In disassociation curve I am getting multiple peaks. I know it can be because of primer dimer. But I am getting desired length of product which is required when I ran sample on gel after qRT-PCR. It just one band I am able to see when running qRT PCR product on gel. I am using 50Microlitre of reaction mixture for one well. I am using dliuted SYBR Green (10,000X) to 1X, .01X, .05X, 0.5X. I thought might be SYBR green is an issue, therefore I diluted it more.
I am unable to figure it out, can you please help me.
I've had situations like this. Sometimes you'll see just one band on the gel but get multiple peaks in the melting curve. This could be because there are actually two peaks on the gel but they are too close together (running your gel longer may help) or there could be faint secondary products that you can't see on the gel, as the realtime PCR melt curve is a lot more sensitive that an agarose gel. Unless both my gel and melt curve indicate one clear product I don't trust the results and I either optimize the primers or design new ones. You could try an annealing temperature gradient and see how that affects what the melt curve and gel look like.
I set up a gridded plate and a complete PCR mix in uncapped PCR tubes (strips or plates). I use a sterilized pipette tip just held in my clean gloved hand to scrape off the colony, scrape a bit onto the gridded plate, then place in a PCR tube and let it sit there until I've collected all the colonies. An 8x8 gridded plate works well with 8-tube PCR strips. It's very fast, and you'll get enough cells on both the gridded plate for more bacteria to grow and in the PCR mix for a strong PCR reaction.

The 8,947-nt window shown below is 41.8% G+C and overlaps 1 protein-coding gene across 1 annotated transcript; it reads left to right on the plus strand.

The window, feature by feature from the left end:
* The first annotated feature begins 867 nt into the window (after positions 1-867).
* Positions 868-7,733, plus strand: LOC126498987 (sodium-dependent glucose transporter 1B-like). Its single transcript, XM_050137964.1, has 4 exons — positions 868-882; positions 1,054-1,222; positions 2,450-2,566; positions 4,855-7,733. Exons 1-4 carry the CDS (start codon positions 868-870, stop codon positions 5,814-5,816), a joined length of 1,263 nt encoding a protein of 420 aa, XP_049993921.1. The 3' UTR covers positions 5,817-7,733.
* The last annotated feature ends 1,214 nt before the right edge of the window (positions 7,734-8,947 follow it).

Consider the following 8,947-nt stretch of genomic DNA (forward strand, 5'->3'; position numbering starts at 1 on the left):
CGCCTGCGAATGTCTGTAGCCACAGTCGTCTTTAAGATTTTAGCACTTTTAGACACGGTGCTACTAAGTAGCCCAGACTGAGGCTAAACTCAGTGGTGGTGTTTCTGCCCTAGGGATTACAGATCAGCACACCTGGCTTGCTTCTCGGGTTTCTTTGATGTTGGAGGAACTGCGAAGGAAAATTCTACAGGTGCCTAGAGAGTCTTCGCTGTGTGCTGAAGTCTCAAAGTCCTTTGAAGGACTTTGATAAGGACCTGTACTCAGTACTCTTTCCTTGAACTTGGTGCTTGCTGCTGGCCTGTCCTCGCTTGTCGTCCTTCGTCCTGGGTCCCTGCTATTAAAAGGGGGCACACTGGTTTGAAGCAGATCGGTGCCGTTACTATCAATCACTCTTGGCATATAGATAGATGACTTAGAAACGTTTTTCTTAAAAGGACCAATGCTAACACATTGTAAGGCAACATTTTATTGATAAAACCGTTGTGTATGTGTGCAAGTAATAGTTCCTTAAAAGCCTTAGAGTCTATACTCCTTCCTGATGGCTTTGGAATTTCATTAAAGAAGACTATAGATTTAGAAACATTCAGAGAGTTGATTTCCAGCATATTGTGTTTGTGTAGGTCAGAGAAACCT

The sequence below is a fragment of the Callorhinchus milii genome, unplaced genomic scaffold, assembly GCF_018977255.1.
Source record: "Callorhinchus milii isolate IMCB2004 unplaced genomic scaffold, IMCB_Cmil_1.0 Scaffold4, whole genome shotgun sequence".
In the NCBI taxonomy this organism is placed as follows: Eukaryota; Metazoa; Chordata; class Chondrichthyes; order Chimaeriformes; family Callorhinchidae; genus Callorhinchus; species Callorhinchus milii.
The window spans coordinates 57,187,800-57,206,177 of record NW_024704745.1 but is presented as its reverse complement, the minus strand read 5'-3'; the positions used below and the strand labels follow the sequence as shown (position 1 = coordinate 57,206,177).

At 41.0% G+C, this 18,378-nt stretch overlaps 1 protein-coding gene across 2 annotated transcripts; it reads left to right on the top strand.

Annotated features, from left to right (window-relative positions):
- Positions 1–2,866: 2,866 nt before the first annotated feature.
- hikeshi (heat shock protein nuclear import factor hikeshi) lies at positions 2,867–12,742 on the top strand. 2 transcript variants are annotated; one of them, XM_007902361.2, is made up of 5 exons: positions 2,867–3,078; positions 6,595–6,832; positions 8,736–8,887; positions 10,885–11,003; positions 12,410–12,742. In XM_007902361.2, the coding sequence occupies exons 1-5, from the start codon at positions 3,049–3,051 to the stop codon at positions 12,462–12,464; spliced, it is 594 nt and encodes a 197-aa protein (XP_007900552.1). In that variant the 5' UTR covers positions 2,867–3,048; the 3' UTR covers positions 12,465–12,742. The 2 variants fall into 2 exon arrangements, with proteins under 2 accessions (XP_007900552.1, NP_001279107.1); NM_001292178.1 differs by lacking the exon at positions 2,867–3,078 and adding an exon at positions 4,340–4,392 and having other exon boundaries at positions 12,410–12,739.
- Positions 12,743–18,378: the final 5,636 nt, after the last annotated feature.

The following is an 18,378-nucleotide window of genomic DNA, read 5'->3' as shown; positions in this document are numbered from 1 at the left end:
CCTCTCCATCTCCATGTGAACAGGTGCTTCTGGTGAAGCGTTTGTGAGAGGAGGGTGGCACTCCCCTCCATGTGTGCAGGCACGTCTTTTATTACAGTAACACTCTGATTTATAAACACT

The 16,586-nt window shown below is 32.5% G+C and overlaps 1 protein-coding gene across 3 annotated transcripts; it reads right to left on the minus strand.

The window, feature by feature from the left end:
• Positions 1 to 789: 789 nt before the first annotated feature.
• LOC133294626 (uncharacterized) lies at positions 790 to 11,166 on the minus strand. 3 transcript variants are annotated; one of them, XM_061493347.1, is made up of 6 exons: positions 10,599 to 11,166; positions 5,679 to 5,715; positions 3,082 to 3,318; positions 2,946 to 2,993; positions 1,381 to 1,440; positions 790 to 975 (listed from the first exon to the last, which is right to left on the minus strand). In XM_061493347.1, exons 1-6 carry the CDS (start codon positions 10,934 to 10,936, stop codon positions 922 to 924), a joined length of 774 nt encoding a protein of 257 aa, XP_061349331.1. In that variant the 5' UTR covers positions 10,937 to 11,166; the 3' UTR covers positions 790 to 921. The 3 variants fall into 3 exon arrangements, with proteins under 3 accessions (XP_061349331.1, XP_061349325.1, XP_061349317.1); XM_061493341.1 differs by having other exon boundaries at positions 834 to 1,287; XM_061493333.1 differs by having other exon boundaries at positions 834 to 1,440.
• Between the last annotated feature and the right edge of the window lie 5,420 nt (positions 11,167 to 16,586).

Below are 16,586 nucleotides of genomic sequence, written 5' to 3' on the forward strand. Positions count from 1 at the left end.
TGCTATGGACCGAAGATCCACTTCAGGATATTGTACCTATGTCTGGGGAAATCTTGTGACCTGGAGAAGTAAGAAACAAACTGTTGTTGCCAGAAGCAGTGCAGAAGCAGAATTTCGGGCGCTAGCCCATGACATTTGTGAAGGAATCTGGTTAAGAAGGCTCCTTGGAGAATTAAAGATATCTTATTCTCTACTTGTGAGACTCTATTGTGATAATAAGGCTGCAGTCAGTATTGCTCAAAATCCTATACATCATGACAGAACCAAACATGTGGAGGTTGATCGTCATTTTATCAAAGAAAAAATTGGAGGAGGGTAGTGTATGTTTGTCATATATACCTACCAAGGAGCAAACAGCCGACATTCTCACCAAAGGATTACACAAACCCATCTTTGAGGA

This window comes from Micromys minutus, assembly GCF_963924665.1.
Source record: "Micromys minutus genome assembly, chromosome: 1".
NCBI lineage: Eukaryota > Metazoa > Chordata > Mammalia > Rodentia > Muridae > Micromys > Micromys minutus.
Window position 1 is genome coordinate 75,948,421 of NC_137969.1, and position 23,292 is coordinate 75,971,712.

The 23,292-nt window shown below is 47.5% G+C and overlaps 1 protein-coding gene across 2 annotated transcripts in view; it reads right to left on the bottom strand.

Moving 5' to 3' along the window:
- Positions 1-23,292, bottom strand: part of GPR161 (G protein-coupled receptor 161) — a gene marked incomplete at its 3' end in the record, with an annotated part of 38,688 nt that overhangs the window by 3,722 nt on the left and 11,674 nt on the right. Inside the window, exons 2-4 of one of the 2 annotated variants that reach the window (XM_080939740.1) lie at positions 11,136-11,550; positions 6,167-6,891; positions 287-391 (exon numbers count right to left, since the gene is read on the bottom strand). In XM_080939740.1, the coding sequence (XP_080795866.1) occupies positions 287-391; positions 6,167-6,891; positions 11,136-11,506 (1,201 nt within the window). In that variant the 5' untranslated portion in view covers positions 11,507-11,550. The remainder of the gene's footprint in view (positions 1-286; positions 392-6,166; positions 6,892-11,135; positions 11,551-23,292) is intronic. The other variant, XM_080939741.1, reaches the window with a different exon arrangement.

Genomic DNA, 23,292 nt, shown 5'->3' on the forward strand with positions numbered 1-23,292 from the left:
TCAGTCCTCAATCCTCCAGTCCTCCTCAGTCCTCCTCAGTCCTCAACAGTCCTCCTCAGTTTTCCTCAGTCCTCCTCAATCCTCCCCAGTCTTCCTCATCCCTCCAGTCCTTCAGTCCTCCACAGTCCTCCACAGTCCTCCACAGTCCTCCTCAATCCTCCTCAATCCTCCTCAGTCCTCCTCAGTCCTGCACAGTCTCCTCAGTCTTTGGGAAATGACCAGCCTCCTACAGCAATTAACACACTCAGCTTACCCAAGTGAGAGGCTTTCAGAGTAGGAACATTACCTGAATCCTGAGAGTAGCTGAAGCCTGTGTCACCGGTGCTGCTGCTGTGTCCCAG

I originally would just put in in water then add a few uL of the water to the PCR mix, which worked, then to go faster I tried with a PCR master mix minus the Taq (didn't want Taq sitting in the MM for so long) and that worked, so I went ahead with the Taq pre-added and it also worked. I'm not even using hot-start Taq. If I have more than one plate to do I'll split it up so the MM + Taq doesn't sit at RT for more than a few minutes. ie. do one plate's worth of reactions in one PCR block and start it, then set up a new MM for each subsequent plate.
What are your cycling parameters? With a 284 bp amplicon you can extend for 20-30 seconds even with low quality Taq, less for better Taq. This may help limit formation of the bigger, non-specific bands.
If you use an SDS lysis buffer from the start you can perform all the lysis and sonication in the same buffer, but you may get interference or background from cytoplasmic proteins.
Here's some good information:
I hope I explained that ok, it's kinda confusing. I don't know any specific reading material I just learned bisulfite sequencing from others in my lab and the lab next to us. Feel free to ask for any clarifications.
In regards to storing cDNA, it's more hardy than you think. I've never heard of storing it at -80. I store my cDNA at -20 and freeze/thaw it many times without any degradation. The problem I describe above occurs from immediately after the cDNA is made, it's not a freeze/thaw issue. I've forgotten cDNA in the fridge for several days, and at room temperature overnight, without any problems (although I wouldn't recommend that!).